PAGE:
Acetylcholine was the first neurotransmitter to be discovered. It was first isolated in 1921 by the German biologist, Otto Loewi who latter won a Nobel Prize for his work. Acetylcholine is produced in the body from choline, a nutrient that can be found in foods like seafood, eggs, and nuts.
This neurotransmitter is responsible for stimulating muscles. It gets the motor neurons controlling the skeletal muscles activated. Acetylcholine also regulates the activities in some parts of the brain, which are associated with learning, attention, arousal, and memory.
People suffering from Alzheimer’s disease are usually found to be low in Acetylcholine levels. Many poisons like curare, botulin, and hemlock act by blocking the acetylcholine receptors.
Dopamine is considered to be a special type of neurotransmitter because its effects are both inhibitory and excitatory. It controls voluntary movements of the body, and it’s strongly associated with the reward mechanism of the brain meaning it is linked to the ability to motivate yourself. Dopamine is also used to be alert and vigilant, it is vital neurotransmitter required for day to day function and the ability to work. Low levels of dopamine is also associated with social anxiety and Parkinson’s disease, while excess dopamine can be linked to schizophrenia and stress. Dopamine itself is not found in many foods but most complex protein contains tyrosine or phenylalanine from which it is derived in the body.
#3: Gamma-aminobutyric acid (GABA)
However, excessive levels of glutamate also have a toxic effect on the nerve cells and may lead to conditions like stroke. Glutamate is naturally abundant and found in foods like tomatoes, cheeses, mushrooms, seaweeds, and soy.
NOOTROPICS AND THEIR ACTIONS IN THE BODY
- Increase neurotransmitter production: Nootropics have a powerful effect on the brain because they alter the regulation of neurotransmitters. Some of them also increase production rate of neurotransmitters in the brain. For instance, some herbs like bacopa and Rhodiola can stimulate the body to produce more neurotransmitters.
- Decrease neurotransmitter reuptake: nootropics also acts by directly decreasing reuptake of some nutrients like mono-amines as it is seen in Modafinil, Rhodiola, and anti-depressants. By decreasing the reuptake of the neurotransmitter in the brain the chemical acts to increase or regulate the level of neurotransmitter in the recipients brain.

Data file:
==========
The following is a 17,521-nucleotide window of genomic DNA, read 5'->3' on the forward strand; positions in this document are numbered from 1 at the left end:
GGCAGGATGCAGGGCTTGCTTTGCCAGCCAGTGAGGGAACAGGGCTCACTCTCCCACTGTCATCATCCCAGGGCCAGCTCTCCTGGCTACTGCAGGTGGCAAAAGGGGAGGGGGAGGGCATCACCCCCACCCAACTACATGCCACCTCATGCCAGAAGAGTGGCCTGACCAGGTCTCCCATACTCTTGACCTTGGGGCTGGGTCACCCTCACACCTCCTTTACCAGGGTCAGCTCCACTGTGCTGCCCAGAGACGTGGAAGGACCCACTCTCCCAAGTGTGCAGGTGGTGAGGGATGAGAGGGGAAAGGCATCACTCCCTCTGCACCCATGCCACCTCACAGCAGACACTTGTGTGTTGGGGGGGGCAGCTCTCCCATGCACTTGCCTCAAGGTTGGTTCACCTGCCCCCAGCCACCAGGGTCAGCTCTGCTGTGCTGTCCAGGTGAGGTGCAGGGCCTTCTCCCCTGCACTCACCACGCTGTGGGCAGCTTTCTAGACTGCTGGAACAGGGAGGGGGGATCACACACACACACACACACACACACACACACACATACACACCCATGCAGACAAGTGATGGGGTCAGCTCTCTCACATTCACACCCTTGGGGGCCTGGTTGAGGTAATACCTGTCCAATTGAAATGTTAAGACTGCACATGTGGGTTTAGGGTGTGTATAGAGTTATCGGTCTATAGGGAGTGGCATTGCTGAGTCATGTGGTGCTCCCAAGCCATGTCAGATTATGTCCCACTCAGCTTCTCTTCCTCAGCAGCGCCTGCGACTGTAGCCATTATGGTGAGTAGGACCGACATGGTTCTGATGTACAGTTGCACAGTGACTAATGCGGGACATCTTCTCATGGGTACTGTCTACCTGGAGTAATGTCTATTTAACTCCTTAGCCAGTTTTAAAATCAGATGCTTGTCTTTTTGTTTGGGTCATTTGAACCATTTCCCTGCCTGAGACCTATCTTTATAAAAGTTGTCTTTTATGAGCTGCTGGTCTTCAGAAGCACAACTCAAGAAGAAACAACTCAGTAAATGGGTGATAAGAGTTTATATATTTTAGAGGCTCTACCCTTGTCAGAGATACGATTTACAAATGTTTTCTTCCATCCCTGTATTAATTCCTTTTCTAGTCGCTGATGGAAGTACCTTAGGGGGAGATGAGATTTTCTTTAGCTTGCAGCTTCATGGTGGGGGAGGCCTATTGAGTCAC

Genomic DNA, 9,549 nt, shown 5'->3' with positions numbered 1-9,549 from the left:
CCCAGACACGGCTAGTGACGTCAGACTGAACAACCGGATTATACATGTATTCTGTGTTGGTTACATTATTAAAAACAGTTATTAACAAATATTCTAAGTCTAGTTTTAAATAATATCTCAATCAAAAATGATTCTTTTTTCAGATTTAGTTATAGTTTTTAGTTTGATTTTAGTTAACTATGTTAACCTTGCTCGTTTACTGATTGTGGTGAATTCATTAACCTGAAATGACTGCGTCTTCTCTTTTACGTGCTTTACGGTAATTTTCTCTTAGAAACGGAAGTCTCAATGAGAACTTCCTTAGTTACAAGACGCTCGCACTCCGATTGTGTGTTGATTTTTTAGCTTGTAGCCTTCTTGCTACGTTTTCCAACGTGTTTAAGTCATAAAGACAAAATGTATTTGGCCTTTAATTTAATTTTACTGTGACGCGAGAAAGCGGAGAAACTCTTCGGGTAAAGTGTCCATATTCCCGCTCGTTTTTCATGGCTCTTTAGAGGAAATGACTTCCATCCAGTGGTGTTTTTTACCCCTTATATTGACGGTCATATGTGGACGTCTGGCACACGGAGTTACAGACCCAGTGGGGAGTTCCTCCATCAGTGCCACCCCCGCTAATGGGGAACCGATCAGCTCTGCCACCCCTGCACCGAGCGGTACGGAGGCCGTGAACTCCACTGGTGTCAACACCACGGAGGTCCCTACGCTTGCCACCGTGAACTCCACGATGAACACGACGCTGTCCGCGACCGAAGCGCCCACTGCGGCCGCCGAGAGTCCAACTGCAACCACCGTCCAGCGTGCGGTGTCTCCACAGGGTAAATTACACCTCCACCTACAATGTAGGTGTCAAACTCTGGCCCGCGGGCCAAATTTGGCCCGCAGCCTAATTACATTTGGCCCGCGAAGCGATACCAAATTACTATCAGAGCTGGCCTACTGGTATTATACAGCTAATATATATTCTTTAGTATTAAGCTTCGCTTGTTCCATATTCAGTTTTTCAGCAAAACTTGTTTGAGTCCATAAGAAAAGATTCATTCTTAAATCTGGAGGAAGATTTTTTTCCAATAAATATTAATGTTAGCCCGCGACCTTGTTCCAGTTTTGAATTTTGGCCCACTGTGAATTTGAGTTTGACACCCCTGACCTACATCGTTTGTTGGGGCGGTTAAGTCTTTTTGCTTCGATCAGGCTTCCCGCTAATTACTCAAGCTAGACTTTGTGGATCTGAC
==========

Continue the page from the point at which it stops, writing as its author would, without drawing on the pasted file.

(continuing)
- Replace precursor nutrients: Neurotransmitters require the presence of the precursor nutrients in the brain. Replenishing the precursor nutrients allows the brain to operate effectively where otherwise performance may suffer. The primary action of WorkWize is to replace the catecholamine precursors tyrosine and phenylalanine to help fight fatigue.
- Support brain growth: Some nootropics help increase growth-supporting factors in the brain, such as brain-derived neurotrophic factor (BDNF) and nerve growth factor (NGF). These two factors are important in regulating the growth and function of brain cells.
- Neuroprotective: Nootropics can have neuroprotective properties that help ward away age-related cognitive decline and keep your brain healthy even into your later years.
- Enhance blood flow: Some nootropics supports the flow of blood throughout the brain, helping you stay sharp and alert. It also supplies your brain with oxygen and other vital nutrients to help fight disease and mental fatigue.
- Anti-inflammatory: Some nootropics contain powerful antioxidants which help reduce inflammation in the brain. Reducing inflammation in the brain reduces the likelihood of various diseases including cancer.